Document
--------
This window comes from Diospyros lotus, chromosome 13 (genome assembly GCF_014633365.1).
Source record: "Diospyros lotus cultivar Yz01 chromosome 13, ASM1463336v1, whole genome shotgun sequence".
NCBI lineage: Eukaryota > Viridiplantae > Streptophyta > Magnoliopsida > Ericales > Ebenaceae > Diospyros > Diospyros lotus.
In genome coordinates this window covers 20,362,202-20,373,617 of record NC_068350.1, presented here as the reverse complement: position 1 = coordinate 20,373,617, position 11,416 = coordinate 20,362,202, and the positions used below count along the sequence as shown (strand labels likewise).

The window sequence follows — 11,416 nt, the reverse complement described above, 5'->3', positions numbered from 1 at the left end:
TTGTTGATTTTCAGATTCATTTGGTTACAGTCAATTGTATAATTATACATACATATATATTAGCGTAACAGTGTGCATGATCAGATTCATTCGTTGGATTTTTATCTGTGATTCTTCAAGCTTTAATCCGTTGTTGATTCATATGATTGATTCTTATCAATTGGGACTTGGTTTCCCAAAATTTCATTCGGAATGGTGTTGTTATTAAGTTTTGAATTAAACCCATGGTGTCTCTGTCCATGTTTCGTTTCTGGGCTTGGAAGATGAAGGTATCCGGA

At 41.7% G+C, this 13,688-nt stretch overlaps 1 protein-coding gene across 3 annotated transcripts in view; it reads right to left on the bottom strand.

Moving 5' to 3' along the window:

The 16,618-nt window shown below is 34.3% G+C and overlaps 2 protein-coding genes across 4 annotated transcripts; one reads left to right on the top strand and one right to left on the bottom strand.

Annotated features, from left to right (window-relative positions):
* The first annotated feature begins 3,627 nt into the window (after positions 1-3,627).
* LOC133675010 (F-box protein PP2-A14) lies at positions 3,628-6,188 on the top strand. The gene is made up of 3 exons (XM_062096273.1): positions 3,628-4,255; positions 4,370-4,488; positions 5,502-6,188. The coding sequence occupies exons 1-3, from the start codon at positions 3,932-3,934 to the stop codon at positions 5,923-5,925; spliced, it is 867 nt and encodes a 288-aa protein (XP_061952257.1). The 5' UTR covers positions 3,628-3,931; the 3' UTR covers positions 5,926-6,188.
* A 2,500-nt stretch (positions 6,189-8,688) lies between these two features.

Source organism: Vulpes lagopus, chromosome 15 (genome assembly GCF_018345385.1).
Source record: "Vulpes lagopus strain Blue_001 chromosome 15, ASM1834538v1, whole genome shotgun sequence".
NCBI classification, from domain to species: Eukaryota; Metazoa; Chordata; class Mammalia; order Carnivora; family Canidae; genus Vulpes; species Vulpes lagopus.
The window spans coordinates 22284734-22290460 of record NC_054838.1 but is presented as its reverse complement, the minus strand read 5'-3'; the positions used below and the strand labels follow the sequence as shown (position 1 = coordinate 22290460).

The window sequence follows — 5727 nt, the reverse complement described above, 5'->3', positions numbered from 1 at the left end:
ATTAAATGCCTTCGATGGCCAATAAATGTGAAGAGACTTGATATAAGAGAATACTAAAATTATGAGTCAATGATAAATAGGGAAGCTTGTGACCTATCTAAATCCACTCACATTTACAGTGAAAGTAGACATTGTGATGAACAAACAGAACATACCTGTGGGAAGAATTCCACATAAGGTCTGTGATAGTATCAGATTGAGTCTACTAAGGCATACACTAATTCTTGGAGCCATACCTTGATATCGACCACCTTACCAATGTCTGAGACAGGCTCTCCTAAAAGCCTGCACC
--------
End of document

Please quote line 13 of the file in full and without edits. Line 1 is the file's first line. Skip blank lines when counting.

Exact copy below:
* A 2,500-nt stretch (positions 6,189-8,688) lies between these two features.